We went to South Carolina this weekend for my niece's christening.  While there I was given 4 Yellow Plumb, 4 Burgundy Plumb, 3 Peach, 1 Quince, 3 Huckleberry Bushes, several Fig cuttings to root, and several white grape seeds by family and friends.  My intent was to go dig up some wild plumbs, but they had been removed/killed by the county.  So I asked around and a friend had plenty of excess plumb trees, the quince, and the white grape seeds.  The Huckleberries were growing wild behind his house. My brother had given my dad some peach trees that he did not have room to plant, so these were passed to me too.  Now all but the grape seeds are planted in my yard.  The Plumbs reproduce by root, so they may more than double by this time next year.  The grapes I will start in pots and set out after they have grown for a year.  All of these can be propagated from cuttings too, so as I need more or want to share the excess I can pass along the fruit trees too.

I also received cuttings from 3 rose bushes in red pink and white.

Wednesday, April 13, 2011

Ornamental fruit trees

What is the point of ornamental fruit trees?  Sure they are big and pretty when the bloom in the spring, but so are real fruit trees.  If you do not prune a fruit tree it will get just as big and bloom as heavily as an ornamental, but it will still produce fruit every other year.  If you do prune them then you will get less shade and a less beautiful tree, but you will get bigger fruit, more fruit, and fruit almost every year.  Did you know that an apple tree can produce 200-500 pounds of fruit when it reaches maturity?

So the problem you will have is too much fruit!  There are always family, friends, or charities that you can give the excess to.  If you like to BBQ, you can use the pruned wood for smoking meats.  So why do I see 50-100 ornamental fruit trees planted for each real fruit tree?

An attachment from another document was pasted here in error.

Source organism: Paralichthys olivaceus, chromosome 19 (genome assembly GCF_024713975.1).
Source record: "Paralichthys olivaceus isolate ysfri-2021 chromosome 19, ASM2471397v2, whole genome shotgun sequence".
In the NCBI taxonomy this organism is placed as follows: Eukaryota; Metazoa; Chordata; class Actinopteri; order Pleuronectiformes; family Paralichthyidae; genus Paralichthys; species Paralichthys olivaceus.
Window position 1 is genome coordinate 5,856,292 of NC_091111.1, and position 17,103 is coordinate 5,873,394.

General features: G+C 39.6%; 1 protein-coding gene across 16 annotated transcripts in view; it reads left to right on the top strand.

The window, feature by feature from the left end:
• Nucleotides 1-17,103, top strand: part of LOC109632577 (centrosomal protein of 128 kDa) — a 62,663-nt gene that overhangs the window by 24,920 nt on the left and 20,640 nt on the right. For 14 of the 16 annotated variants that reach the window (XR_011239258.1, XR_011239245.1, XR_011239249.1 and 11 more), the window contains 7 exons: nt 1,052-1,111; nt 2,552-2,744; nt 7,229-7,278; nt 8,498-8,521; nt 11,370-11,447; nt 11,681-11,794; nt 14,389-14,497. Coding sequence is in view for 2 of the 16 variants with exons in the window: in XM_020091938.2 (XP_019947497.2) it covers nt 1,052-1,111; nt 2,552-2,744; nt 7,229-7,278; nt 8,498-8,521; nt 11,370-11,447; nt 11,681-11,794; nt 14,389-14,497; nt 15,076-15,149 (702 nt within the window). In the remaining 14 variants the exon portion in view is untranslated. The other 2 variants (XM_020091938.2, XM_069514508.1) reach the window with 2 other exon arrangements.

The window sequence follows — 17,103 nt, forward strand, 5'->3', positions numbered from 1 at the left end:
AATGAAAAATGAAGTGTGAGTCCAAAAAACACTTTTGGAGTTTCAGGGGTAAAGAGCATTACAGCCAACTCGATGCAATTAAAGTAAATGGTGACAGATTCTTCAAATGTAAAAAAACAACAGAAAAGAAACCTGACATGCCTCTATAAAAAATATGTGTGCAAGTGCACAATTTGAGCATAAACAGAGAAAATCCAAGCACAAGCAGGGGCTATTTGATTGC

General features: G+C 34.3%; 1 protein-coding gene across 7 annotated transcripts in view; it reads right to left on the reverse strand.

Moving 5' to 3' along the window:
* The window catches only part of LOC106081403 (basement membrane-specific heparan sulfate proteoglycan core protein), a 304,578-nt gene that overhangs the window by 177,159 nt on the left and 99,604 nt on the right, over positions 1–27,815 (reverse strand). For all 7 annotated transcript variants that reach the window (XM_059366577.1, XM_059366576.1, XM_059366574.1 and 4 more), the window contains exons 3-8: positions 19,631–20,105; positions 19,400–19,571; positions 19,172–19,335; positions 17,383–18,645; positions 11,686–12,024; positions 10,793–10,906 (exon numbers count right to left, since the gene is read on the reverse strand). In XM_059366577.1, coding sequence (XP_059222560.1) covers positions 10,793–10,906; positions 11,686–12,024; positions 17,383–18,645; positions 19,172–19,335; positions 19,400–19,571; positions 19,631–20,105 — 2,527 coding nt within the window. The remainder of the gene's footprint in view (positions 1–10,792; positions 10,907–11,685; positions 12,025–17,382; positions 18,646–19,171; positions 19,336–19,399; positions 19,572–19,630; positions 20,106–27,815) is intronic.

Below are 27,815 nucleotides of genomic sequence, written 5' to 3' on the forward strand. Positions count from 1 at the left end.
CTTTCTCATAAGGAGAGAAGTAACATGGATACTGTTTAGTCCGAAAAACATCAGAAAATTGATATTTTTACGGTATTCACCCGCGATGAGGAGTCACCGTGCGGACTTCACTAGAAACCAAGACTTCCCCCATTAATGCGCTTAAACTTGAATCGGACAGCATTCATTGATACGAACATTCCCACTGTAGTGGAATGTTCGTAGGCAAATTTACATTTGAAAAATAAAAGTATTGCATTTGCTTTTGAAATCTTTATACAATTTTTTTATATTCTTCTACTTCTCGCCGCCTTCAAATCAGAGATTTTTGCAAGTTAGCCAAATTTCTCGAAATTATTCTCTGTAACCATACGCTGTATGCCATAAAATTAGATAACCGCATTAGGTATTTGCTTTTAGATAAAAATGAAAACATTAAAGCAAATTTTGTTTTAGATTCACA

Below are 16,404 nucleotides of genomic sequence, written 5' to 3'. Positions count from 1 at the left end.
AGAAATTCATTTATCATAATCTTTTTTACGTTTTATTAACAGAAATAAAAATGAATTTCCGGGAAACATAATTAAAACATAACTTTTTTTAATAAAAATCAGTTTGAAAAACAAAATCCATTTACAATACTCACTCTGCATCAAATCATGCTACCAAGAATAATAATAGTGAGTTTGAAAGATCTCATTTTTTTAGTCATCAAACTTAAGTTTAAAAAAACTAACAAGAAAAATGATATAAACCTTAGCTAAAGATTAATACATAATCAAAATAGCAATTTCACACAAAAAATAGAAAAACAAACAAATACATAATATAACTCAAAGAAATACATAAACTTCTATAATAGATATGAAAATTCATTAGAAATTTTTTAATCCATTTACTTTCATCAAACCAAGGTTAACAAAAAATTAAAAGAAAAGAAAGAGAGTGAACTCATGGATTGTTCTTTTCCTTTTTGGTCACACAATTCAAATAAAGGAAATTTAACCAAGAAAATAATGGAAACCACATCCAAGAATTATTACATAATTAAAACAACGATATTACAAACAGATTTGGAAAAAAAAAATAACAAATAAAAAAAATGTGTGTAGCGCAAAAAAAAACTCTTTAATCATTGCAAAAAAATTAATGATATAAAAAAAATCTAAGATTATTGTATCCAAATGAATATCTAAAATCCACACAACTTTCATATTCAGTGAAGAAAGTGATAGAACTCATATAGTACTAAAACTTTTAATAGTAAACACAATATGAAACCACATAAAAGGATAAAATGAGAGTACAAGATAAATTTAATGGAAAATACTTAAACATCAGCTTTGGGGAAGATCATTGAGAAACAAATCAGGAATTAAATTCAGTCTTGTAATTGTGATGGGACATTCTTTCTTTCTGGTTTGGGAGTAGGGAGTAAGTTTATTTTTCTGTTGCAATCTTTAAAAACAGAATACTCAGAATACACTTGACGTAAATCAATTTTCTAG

Tuesday, April 12, 2011

Garden Update 4-12-11

Three weeks ago I posted about building my garden beds.  Since then I have planted everything and almost everything is up.  Because of the rainy weather I ended up planting over the course of a week by taking advantage of breaks in the weather.  On a side note, if I was building a conventional tilled garden I would have lost 2 weeks due to the rain.

Peone is in bloom!!!

An overview of the garden

On the far left in the pots are Apple Seedlings that I started in February.  Then Bed 1 - has cool weather vegetables, Bed 2 - has beans corn and okra, and bed 3 - had white onions, red onions, 2 kinds of leeks, 3 kinds of garlic, and some shallots.

Herbs in bed 1 you may not be able to see everything, but there are: sage, thyme, lavender, lemon basil, lemon balm, parsley, cilantro, scallions, spicy globe bush basil, and genovese basil.  I also planted dill, ginger, and coriander in some of my flower beds.



Mescalune - Lettuce - Asian Red Lettuce These are separate  plantings, but I'll just show 1 to save some pictures.



Rainbow Chard


Peas Oregon and Alaska varieties

Bed 2


Green been, bush

Wade's Giant Indian Corn

Contender wax bean, bush (left) and Sweet Corn (right)

Bed 3

Garlic (left), White onions (right), Leeks (left behind the kalrobi), Red onions (right behind the kalrobi)

Bed 4

Tomatoes, Peppers, Squash, Cucumber, Zucchini, and lettuce


More Apple Seedlings - If anyone around Columbus would like a few let me know.  These are going to South Carolina to my brother and Dad.

Raised Bed


Test Onion - Putting up a bloom/seed stalk.  If you plant this much onion then it will go to seed, or produce lots of green onions.


Wooden seed trays

Thornless Blackberries

Bed 5
There is not much to look at right now, but I have 6 types of melons planted plus 3 kinds of squash and some bushel basket gourds.


I have also added 2 varieties of grapes, raspberries, 3 more kinds of potatoes, wild flowers, flowers, artichokes, broccoli, 3 types of eggplant, and wild garlic.

I'll try to make future garden post a little shorter and lighter on pictures, but right now everything is still so small that you can not see anything in the overview pictures.